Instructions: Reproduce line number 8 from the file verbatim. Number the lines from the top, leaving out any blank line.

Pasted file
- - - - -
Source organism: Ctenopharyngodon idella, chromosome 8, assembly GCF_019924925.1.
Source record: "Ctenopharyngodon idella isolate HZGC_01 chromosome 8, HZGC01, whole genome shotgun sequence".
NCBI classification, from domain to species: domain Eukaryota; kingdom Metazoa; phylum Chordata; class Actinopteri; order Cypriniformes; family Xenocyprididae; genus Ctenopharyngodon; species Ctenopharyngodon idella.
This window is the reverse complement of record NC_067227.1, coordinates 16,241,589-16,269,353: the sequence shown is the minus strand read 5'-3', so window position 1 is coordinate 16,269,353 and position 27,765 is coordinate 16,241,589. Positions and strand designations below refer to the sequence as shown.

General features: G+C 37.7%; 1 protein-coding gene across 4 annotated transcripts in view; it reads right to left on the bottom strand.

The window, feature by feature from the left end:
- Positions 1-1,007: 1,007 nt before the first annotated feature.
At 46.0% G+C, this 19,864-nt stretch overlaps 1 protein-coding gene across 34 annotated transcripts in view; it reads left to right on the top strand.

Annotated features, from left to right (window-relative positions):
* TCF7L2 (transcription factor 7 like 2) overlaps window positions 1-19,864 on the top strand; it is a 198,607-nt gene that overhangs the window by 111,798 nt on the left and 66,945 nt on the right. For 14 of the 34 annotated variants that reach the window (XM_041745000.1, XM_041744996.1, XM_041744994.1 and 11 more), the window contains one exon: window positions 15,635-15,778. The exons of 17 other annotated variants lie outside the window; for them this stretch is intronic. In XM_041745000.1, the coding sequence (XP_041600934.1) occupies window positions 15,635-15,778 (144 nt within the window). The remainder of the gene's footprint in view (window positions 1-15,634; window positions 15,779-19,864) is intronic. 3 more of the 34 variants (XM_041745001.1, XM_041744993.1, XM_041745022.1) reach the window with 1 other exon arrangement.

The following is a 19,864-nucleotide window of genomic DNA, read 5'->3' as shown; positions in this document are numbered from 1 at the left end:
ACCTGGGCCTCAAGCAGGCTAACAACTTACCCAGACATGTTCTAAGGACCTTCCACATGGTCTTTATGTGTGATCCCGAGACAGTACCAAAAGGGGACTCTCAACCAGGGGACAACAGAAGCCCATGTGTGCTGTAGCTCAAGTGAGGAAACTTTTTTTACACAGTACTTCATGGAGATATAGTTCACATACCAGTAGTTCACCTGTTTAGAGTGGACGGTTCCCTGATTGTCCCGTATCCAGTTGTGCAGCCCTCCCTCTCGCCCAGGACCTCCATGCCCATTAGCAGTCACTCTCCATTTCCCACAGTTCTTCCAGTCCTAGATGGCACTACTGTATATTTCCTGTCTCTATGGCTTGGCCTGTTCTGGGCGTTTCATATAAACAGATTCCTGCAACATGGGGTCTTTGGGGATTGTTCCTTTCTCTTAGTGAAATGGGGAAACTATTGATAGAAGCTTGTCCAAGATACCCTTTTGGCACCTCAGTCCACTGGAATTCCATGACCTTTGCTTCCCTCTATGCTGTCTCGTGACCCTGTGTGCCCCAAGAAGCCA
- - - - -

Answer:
At 46.0% G+C, this 19,864-nt stretch overlaps 1 protein-coding gene across 34 annotated transcripts in view; it reads left to right on the top strand.